Last fall, Square Top Repertory Theatre conducted its first national search for new plays.
We sent out word to all corners of the country and, by November, playwrights responded from as far away as Nova Scotia, Florida and LA. There were historical romances and absurdist comedies; political thrillers and techno-dramas; imaginative theatre for youth and sophisticated bio-plays, but after three hard rounds of review, the top three scripts for the New Works Festival 2009 were selected.
They are: “Anathema,” by Mississippi playwright Joseph Frost; “Seeking Flight,” by Illinois playwright Joan Dunayer; and “Contrapositive,” by New York playwright John Philpit.
You won’t want to miss a moment of the New Works Festival, Thursday, Friday and Saturday nights, March 19-21.
On Thursday night, see the staged-reading of “Anathema,” by Joseph Frost.
This drama is set in a small Irish home, an elderly working class couple, Olive and George, support their son, Shaun, and his artwork. One day, Olive brings home a young girl, Alice, for her son, but Shaun wants nothing to do with her. However, George takes an interest in the girl, and teaches her to make eggs for breakfast, which finally catches Shaun’s interest. Alice continues to invade the simple dynamics of the family’s relationships, eventually taking over Olive’s role as parent and art agent, leading to an uncovering of the family secrets and the need for redemption. “Anathema” is heartwarming, startling, and definitely not to be missed. Joseph Frost, is an award-winning playwright and currently serves as assistant professor and chair of the Theatre Department at Belhaven College in Jackson, Miss. His plays have been presented around the country, including a short play, “van Gogh,” at an exhibit of the artist’s work at the Chrysler Museum of Art, and two works, “The Great Play” and “DisEase,” performed at the 2003 CITA North American Conference. Joseph is a member of Christians in the Theatre Arts (CITA) and the Dramatists Guild of America, a participant in the annual Art Within Symposium for writers of faith, and the founding artistic director of the Floodlight Theatre Company.
On Friday night, see “Seeking Flight,” by Joan Dunayer. This comedy-drama is loosely based on actual experiments, conducted by Irene Pepperberg, with the African gray parrot Alex. The play takes place in the present, in a psychology laboratory of a U.S. university. The main characters, Monty and Enzi, are African gray parrots. Experimenter Sandra Barstow tests the parrots’ ability to understand and speak English, name, count and classify objects. However, Monty and Enzi already know enough English to understand what Sandra says, but she has no idea of the parrots’ own form of communication. The parrots continually comment, converse and compose poetry. “Wanna be parrot! Wanna be free!”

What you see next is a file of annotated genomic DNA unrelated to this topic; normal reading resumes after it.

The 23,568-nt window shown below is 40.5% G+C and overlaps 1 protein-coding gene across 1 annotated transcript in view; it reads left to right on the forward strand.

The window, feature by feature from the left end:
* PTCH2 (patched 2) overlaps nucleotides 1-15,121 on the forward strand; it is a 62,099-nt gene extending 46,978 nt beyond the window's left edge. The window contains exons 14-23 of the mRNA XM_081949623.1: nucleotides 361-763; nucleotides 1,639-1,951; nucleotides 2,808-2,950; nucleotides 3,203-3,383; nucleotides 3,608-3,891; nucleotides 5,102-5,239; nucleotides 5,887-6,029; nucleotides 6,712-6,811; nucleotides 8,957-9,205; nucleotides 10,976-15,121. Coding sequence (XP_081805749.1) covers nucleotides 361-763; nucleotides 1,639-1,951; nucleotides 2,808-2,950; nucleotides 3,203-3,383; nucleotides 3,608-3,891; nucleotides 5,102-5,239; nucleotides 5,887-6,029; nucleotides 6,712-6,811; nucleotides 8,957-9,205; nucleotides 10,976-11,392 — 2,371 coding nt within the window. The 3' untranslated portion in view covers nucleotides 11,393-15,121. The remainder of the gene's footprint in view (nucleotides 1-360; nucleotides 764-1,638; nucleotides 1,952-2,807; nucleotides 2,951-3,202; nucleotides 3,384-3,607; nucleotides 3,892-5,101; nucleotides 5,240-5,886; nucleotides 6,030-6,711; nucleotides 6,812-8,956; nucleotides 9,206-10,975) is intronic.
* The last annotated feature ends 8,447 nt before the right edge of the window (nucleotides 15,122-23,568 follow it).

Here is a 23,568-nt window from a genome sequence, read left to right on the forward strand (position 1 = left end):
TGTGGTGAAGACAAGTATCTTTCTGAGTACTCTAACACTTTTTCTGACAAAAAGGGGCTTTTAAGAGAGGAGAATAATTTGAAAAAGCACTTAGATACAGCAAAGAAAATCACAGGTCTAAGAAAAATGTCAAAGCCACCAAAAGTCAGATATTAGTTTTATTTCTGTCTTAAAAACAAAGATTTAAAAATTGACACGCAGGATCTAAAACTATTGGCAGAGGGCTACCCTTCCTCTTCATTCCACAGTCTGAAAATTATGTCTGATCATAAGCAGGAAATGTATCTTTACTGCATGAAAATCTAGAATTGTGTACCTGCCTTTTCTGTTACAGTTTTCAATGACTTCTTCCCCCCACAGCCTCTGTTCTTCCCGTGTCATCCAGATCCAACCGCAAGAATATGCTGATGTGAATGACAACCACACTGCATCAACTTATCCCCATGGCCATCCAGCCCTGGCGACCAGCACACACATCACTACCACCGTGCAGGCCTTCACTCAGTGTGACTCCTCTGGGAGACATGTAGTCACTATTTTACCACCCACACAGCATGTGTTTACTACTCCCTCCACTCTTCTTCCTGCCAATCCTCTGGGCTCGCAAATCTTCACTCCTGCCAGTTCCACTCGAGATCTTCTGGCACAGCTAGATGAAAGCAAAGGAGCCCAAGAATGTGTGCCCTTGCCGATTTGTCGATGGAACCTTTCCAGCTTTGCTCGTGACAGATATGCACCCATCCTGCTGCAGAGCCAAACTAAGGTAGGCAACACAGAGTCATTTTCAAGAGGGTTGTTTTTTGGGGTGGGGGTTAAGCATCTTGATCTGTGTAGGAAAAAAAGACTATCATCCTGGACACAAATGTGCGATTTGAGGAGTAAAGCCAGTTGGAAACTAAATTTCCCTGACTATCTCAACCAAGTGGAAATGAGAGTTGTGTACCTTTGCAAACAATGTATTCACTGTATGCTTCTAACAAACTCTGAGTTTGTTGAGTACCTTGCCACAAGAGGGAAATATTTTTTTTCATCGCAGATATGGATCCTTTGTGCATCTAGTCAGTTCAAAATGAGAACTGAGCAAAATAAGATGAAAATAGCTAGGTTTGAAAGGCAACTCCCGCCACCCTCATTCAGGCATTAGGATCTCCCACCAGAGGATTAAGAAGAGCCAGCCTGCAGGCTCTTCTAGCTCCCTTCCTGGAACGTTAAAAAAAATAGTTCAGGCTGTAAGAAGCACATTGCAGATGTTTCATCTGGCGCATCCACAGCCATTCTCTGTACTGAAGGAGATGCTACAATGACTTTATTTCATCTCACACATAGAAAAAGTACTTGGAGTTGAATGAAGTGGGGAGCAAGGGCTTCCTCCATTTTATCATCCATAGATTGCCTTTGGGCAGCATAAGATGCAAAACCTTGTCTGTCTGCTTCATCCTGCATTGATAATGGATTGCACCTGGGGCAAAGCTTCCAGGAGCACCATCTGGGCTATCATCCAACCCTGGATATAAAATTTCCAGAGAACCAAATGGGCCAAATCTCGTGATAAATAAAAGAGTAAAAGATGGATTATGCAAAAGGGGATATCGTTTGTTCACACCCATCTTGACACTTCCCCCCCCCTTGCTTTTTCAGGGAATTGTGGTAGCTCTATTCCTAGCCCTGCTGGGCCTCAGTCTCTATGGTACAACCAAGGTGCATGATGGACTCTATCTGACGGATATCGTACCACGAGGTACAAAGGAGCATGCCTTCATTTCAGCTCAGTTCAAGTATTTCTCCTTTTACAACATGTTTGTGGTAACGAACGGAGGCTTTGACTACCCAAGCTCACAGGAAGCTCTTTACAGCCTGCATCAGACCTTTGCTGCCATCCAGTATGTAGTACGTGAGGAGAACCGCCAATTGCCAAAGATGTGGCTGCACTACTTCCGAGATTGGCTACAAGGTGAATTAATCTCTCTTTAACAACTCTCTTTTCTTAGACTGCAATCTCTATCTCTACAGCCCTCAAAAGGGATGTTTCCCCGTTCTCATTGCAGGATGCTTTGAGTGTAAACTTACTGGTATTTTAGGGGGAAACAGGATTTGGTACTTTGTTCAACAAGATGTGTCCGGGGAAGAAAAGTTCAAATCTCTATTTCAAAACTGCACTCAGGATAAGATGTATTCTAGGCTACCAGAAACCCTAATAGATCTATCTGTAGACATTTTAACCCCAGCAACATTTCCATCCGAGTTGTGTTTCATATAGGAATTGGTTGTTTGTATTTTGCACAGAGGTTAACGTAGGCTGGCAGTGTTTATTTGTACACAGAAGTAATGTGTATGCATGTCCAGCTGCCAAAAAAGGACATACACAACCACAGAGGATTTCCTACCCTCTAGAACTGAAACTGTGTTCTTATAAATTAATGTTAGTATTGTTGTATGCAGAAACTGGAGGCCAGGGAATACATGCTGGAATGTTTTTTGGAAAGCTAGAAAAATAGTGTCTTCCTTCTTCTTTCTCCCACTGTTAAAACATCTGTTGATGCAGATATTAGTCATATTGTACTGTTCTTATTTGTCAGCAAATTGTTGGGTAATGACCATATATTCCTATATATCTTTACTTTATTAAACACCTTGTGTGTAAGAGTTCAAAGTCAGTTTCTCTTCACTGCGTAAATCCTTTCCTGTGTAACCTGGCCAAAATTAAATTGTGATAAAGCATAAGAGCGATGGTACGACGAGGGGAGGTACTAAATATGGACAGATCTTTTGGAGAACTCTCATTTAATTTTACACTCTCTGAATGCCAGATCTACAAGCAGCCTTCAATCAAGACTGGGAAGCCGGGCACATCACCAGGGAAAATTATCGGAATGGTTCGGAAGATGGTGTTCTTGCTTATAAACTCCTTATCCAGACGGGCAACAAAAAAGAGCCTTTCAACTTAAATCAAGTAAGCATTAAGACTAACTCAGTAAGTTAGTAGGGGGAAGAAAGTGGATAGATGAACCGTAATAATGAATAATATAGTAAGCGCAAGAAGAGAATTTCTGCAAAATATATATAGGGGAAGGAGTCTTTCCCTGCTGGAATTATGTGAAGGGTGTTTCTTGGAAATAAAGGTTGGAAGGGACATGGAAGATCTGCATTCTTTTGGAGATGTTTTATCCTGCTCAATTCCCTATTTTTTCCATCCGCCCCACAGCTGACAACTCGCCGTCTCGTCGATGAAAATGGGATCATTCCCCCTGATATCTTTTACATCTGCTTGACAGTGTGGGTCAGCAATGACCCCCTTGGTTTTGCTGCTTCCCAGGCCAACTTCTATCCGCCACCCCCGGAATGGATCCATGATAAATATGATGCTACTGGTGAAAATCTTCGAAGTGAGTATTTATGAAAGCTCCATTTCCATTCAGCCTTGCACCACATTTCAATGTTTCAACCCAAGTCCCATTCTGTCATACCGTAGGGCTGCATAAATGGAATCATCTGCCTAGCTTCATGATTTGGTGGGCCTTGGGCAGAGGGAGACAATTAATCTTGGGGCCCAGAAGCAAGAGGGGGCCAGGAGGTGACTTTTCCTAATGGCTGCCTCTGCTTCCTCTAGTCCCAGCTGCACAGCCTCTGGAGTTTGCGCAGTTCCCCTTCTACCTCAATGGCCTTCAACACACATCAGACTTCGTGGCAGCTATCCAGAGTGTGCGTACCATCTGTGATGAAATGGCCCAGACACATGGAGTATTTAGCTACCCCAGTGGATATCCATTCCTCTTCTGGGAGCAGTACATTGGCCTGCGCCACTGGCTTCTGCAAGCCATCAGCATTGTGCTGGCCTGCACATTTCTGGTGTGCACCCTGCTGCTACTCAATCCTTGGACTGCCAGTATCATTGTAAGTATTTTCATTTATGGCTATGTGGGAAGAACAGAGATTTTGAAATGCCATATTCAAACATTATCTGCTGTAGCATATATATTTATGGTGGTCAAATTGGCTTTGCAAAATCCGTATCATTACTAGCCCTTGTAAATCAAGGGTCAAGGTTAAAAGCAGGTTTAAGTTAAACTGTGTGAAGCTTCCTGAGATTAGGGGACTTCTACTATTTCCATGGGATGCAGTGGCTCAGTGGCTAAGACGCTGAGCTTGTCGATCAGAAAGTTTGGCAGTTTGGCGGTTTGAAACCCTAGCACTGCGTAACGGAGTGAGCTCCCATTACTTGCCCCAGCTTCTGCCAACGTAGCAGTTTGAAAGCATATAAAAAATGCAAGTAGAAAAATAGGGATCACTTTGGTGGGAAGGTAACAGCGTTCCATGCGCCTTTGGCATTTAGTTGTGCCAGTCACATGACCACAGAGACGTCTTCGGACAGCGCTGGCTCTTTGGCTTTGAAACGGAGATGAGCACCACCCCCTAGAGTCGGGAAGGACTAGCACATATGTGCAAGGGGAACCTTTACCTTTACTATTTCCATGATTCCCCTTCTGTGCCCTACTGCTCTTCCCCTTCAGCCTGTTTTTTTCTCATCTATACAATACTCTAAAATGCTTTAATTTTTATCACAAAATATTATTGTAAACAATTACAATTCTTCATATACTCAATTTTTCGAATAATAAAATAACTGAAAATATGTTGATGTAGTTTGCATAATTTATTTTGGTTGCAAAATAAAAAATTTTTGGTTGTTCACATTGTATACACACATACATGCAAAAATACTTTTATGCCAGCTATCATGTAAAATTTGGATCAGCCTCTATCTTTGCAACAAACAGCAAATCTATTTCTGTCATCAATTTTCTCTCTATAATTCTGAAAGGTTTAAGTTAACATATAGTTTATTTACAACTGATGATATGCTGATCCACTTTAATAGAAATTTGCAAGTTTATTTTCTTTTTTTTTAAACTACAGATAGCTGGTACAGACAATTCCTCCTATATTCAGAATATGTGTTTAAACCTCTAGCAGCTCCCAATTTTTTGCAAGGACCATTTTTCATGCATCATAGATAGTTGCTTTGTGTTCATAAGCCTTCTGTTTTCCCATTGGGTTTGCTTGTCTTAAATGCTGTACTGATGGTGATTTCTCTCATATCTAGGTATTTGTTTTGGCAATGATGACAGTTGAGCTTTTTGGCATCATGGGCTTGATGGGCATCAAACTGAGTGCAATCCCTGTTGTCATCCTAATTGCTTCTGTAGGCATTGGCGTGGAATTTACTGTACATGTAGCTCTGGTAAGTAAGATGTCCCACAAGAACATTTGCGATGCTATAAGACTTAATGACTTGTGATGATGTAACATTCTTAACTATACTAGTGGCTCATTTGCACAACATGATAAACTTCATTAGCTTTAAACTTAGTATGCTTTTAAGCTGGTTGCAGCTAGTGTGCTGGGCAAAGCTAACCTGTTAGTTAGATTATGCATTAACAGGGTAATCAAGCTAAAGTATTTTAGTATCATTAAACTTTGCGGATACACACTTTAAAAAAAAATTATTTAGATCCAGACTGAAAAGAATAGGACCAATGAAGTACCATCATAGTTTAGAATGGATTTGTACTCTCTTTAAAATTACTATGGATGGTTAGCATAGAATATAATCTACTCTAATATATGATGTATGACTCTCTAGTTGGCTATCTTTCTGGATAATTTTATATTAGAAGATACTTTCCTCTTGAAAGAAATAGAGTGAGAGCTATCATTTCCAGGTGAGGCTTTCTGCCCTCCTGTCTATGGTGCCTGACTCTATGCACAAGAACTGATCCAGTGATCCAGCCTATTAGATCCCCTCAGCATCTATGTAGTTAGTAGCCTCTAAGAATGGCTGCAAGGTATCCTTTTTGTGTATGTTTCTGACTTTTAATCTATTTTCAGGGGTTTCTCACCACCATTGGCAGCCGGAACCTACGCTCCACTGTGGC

“Seeking Flight” is as hilarious and sly as it is thought provoking and moving. A professional writer-editor, Joan Dunayer is the author of articles and essays published in magazines, journals, and anthologies; the commentaries for new editions of nineteen literary classics; two nonfiction books; and, since 2007, five plays. Her short play “Time to Go” was produced by Heartland Theatre Company (Normal, Ill.) and Love Creek Productions (New York). Dunayer’s full-length drama “Apes on Display,” too, has received a BPF public reading. A graduate of Princeton University, Dunayer has master’s degrees in English education, English literature, and psychology. She currently resides in Champaign, Ill.
Finally, on Saturday night, join us for “Contrapositive,” by John Philpit. This suspense thriller focuses on Father Joseph, a Dean at a Roman Catholic college and Martha, a partner at a think tank in Washington, DC. The two seriously considered marriage before he decided to attend seminary. When Martha mysteriously shows up 20 years later at his office, their mutual affection immediately resurfaces. The tone soon takes a sinister turn when Martha reveals that she has stolen the only publicly available copies of his dissertation from Harvard Library and the Library of Congress. In fact, she plans to eradicate all knowledge of the writing. It’s a play of murder, conspiracy, faith and betrayal. “Contrapositive” will surely keep you on the edge of your seat and have you talking for days. John Philpit has been writing plays for over 15 years in New York City. At first, it was in addition to his day job as a software designer, but more recently playwriting has become his main creative outlet. Early productions include the one act play “One Rose Among Us” and the full-length comedy “Model Son.” In 2000, his play about the difficulty of finding romance with a superhero, called “Super Eros,” played at the New York Fringe Festival.
Also, plan to join us for a special hour-long conversation with the playwrights on Saturday, March 21, at 3 p.m. at the Ruby M. Sisson Memorial Library. The conversation appears as part of the Lifelong Learning series at the library.
Make your plans now to attend the New Works Festival at Square Top Repertory Theatre. It is sure to be a unique weekend of cutting edge plays. From drama to thought-provoking comedy, to a suspense filled thriller, you’re sure to find something you’ll enjoy.
All performances will be held at the Performance Space in the Pagosa Springs Community Center. All single tickets are $5. Weekend passes are available for $12.50. Tickets are available by calling (970) 264-0264, or order online at www.squaretoptheatre.com.